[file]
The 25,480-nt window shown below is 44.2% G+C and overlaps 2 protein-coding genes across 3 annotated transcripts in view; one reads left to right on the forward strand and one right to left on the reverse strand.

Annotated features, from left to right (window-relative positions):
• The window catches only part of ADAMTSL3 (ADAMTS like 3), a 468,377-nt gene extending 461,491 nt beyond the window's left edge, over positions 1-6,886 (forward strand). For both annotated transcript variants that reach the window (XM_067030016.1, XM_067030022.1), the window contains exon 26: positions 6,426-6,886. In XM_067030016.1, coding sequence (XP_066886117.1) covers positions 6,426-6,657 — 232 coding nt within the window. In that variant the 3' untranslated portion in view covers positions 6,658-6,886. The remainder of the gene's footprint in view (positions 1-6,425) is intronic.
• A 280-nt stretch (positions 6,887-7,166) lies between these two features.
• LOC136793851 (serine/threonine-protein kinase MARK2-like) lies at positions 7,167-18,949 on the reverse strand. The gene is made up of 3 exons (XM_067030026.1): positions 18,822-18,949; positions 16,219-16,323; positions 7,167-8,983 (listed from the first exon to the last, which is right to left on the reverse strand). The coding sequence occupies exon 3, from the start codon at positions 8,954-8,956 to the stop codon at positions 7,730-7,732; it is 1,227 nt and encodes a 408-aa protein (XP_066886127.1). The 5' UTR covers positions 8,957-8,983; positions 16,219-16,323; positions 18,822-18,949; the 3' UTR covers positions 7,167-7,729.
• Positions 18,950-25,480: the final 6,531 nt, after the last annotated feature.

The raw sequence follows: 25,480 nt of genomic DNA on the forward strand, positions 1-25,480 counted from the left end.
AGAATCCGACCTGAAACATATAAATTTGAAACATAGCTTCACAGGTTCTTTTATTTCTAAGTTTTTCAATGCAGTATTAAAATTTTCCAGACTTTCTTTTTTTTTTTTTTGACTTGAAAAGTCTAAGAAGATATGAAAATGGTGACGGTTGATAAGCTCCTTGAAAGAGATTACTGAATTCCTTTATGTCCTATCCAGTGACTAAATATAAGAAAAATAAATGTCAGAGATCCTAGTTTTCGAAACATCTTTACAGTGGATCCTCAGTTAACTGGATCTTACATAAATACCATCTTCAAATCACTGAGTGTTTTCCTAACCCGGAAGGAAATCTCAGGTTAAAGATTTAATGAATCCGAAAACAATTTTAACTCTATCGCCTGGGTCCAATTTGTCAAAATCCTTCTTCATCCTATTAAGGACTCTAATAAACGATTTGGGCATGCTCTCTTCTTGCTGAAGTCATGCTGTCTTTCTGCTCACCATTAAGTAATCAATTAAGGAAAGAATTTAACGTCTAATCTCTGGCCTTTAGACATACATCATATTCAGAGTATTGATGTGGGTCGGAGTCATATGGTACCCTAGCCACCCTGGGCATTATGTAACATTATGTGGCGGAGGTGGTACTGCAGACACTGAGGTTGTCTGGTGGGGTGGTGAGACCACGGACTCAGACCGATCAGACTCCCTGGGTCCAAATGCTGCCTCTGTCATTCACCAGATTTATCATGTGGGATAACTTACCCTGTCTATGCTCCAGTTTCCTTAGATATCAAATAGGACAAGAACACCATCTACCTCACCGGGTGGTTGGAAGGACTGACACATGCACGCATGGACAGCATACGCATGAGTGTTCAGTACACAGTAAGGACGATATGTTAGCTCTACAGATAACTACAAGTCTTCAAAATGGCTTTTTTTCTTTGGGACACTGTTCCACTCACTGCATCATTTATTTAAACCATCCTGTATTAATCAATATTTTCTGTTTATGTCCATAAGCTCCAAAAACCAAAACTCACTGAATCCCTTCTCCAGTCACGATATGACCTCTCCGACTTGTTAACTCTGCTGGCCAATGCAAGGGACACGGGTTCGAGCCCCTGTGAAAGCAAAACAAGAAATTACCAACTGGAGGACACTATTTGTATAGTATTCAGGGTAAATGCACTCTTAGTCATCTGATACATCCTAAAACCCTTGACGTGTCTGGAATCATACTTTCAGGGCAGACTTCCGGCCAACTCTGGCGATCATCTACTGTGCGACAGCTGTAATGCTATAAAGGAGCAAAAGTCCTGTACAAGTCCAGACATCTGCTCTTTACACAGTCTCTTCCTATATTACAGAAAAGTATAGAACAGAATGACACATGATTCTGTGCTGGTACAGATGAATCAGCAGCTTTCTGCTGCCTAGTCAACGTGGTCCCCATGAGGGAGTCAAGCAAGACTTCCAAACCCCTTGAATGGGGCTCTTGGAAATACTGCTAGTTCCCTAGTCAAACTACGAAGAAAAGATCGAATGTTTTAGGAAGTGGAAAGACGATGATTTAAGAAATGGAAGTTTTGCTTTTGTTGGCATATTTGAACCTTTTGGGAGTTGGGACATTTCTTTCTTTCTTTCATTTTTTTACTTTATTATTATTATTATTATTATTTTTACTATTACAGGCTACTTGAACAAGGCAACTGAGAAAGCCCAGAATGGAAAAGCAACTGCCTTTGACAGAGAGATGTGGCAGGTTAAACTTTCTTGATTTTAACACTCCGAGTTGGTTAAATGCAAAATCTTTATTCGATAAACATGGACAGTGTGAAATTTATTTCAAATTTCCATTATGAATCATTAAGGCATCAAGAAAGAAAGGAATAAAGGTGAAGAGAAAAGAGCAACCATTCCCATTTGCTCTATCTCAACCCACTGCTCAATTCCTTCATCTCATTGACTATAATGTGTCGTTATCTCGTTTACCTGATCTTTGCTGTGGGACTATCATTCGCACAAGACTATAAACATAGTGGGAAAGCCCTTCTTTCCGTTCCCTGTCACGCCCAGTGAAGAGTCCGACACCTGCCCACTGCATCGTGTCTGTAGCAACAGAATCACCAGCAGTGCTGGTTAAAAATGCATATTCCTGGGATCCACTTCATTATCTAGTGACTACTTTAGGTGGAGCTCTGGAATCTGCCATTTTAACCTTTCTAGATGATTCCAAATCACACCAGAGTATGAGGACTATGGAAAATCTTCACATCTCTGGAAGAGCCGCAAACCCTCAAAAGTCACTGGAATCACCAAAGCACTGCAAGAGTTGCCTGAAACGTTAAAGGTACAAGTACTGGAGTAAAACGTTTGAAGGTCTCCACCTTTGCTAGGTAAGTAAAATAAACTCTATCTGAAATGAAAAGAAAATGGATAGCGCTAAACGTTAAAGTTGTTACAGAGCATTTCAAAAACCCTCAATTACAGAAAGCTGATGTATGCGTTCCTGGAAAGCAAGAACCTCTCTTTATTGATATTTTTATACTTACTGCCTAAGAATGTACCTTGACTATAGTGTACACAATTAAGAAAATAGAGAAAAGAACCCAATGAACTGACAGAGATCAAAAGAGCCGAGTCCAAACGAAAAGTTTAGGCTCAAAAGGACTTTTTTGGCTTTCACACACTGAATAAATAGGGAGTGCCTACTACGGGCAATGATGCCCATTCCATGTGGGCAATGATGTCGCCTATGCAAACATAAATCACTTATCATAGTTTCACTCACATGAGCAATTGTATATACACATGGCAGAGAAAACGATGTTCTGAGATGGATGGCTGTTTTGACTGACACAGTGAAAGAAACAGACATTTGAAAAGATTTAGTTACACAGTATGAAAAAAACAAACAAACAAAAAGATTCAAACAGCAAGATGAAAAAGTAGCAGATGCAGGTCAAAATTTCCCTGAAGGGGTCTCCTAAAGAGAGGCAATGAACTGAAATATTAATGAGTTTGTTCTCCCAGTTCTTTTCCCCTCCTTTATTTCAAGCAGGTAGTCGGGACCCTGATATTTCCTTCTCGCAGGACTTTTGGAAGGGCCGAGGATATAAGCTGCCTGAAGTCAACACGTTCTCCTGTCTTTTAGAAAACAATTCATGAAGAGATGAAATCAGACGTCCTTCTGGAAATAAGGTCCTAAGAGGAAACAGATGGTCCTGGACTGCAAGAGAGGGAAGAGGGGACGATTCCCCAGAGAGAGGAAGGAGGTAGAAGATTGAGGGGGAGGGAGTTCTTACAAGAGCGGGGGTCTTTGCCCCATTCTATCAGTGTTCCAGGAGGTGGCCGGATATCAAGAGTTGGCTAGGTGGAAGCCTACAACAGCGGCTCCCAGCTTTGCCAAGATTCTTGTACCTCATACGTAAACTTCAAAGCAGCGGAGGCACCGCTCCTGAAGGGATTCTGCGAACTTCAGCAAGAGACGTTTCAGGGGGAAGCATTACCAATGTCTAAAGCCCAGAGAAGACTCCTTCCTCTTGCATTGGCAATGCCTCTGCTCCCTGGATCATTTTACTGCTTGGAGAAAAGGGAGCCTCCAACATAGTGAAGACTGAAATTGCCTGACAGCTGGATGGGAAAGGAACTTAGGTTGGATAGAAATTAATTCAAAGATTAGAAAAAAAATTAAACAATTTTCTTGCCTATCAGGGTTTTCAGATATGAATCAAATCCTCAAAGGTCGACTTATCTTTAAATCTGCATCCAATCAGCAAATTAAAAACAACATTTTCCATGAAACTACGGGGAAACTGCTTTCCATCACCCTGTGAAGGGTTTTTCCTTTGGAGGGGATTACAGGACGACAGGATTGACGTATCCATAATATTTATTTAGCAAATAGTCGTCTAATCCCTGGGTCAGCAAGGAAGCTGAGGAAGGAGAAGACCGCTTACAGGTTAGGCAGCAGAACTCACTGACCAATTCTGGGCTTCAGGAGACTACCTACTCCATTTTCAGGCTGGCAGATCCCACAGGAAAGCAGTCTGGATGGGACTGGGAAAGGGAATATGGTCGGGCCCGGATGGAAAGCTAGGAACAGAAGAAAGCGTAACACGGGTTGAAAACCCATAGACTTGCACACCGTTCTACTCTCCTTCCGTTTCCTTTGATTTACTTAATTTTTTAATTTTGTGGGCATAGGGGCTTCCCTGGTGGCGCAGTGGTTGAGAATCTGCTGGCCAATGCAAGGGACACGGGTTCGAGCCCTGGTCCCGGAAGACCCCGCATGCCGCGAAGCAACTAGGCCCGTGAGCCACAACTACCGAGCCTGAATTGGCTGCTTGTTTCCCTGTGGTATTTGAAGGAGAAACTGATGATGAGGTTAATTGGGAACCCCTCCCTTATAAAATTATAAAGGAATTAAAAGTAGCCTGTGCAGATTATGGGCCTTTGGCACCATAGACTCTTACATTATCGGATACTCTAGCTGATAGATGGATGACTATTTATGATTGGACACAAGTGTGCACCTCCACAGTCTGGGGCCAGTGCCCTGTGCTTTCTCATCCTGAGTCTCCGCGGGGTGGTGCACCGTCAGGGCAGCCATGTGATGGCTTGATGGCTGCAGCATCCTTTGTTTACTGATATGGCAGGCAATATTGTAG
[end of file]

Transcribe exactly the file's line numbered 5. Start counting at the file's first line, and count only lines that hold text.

• LOC136793851 (serine/threonine-protein kinase MARK2-like) lies at positions 7,167-18,949 on the reverse strand. The gene is made up of 3 exons (XM_067030026.1): positions 18,822-18,949; positions 16,219-16,323; positions 7,167-8,983 (listed from the first exon to the last, which is right to left on the reverse strand). The coding sequence occupies exon 3, from the start codon at positions 8,954-8,956 to the stop codon at positions 7,730-7,732; it is 1,227 nt and encodes a 408-aa protein (XP_066886127.1). The 5' UTR covers positions 8,957-8,983; positions 16,219-16,323; positions 18,822-18,949; the 3' UTR covers positions 7,167-7,729.